A Short Review - Poetry, Music, and the Garden 

We were privileged recently to attend a rehearsal of the Talisker Players Chamber Music Series. All of the pieces performed were for vocalist and string quartet. One of the most pleasant surprises was three short pieces composed by Canadian musician Glen Buhr of Waterloo to poems by Margaret Sweatman of Winnipeg.

Gentle reader, perhaps I am deficient in some way, but occasionally I grow tired of songs with the sole and only subject of love - requited or un-. Do you? If so you would have enjoyed "Iím in love with sleep", whose words I have reproduced below to encourage you to find out more about the works of these two Canadian artists. It manages to be about love, but about the garden too.

Iím in love with sleep               words by Margaret Sweatman

Do the petals of the cherry blossoms moan while they're beautiful, before they go to seed, do they open and moan in the air?
I knew I'd hear the mourning doves and get nothing done. My spade is in the garden and I'm in love with sleep.
How long will the lilac hold its fragrance, will it be lost when you go away and will you go away when the lilac petals fall?
Slowly we're walking on the roads beside roses, through the heat we're barely moving and I'm in love with sleep
The day is thick and blue with heat.
Birds lie on the blanket of hot sky, they don't need to fly, they're held there with the soft brush of air.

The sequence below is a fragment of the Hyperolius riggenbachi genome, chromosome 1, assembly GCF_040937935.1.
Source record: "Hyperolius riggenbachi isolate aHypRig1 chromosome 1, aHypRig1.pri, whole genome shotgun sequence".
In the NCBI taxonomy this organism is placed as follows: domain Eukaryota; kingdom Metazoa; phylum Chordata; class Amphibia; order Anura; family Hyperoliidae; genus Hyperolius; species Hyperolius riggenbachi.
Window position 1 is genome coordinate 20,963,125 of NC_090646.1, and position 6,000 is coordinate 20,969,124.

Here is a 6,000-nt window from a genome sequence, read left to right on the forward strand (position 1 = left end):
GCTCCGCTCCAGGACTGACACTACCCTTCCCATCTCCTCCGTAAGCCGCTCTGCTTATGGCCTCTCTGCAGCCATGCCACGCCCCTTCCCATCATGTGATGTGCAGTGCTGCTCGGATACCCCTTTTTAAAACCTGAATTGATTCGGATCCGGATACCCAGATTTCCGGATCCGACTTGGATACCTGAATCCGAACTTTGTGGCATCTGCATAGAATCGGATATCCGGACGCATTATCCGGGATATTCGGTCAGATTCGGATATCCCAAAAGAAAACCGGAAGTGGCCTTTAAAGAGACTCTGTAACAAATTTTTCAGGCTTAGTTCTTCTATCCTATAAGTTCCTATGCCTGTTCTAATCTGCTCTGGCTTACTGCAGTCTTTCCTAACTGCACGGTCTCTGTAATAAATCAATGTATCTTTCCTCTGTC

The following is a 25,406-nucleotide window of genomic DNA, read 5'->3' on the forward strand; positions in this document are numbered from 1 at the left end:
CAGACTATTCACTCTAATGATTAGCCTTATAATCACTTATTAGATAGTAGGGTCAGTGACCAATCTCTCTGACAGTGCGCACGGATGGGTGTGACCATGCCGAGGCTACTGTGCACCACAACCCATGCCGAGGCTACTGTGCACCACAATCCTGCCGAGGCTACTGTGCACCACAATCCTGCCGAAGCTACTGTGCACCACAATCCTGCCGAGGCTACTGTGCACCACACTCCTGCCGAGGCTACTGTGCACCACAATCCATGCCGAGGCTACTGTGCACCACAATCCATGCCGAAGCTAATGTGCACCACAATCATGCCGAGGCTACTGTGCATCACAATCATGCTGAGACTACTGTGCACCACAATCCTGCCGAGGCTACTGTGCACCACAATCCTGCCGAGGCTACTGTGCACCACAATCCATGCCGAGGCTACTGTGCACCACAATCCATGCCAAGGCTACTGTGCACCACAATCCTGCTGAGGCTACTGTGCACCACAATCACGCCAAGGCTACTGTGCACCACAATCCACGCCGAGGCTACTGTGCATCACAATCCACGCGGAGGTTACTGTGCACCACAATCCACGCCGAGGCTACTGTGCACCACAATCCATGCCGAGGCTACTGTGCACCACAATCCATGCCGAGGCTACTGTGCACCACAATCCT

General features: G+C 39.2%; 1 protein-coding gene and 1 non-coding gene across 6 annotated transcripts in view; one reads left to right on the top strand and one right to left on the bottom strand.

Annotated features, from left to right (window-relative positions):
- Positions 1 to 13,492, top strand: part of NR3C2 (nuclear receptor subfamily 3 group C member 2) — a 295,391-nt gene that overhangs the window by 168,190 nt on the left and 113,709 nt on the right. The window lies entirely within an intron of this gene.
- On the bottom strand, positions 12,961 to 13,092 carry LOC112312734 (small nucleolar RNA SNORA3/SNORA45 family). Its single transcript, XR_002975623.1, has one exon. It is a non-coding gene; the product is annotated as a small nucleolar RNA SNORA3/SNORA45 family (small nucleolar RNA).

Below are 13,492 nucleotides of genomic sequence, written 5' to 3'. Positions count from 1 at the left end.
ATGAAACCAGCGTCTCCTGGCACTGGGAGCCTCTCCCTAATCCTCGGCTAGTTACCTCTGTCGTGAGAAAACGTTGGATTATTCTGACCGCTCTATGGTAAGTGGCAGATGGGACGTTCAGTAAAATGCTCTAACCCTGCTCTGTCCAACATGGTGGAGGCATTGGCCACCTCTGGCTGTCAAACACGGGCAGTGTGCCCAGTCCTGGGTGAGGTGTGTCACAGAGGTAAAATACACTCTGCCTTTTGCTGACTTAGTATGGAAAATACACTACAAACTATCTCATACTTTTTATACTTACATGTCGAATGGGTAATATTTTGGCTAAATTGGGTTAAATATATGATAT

How long will the season hold its spell, will it be lost when you go away and will you go away when the cherry blossoms fall?
When only grasses and sun touch my hands you won't be missed, and I'm in love with sleep.
Birds lie on the blanket of hot sky, they don't need to fly, they're held there with the soft brush of air.


A recording of this work performed by the Penderecki Quartet is available on a CD called "Music of Glen Buhr", DDD Marquis Classics 7-7471-81237-2. Buy it, and play this song next May with the windows open.

A more seasonally appropriate piece by Buhr and Sweatman was "learning to fall":

leave us some leaves for jumping
leaves smell of pumpkin and apple and wool
we live at the bottom of an ocean of air
learning to fall
all the way
all the way to fall through the leaves
leave us some leaves for falling.

Later in the concert four songs of the "Wesendonck Lieder" of Richard Wagner were sung. "In the Greenhouse" (Im Treibhaus) was a study for Act III of Tristan und Isolde. The overwrought words were composed by Wagnerís "passionate friend" of the time, Mathilde Wesendonck. Perhaps they are better in the original German, but I can barely stand to quote a few verses of the English translation:

Lofty arches of leaf-crowns,
Emerald canopies,
You children of distant lands,
Tell me why you lament?
Your branches lean out silently,
Tracing runes in the air,
And your sweet scent rises upward,
Mute witness of suffering.

After more of the same, it was I, dear reader, who was suffering, not the greenhouse plants.

A small challenge to the musically inclined: what (in your opinion) are some of the best and worst songs which make use of garden or flower themes? Send them to the Editor or to me and Iíll compile some of my favorites for the Newsletter.

Unfortunately by the time the Newsletter appears the Talisker concert (Nov. 7 at Trinity-St. Pauls Centre) will be over. Taliskerís next performance is on Monday, January 22, 2001, at Trinity-St. Paulís.






Copyright 2001 by Clement Kent, c l e m e n t @ g o d e l . n e t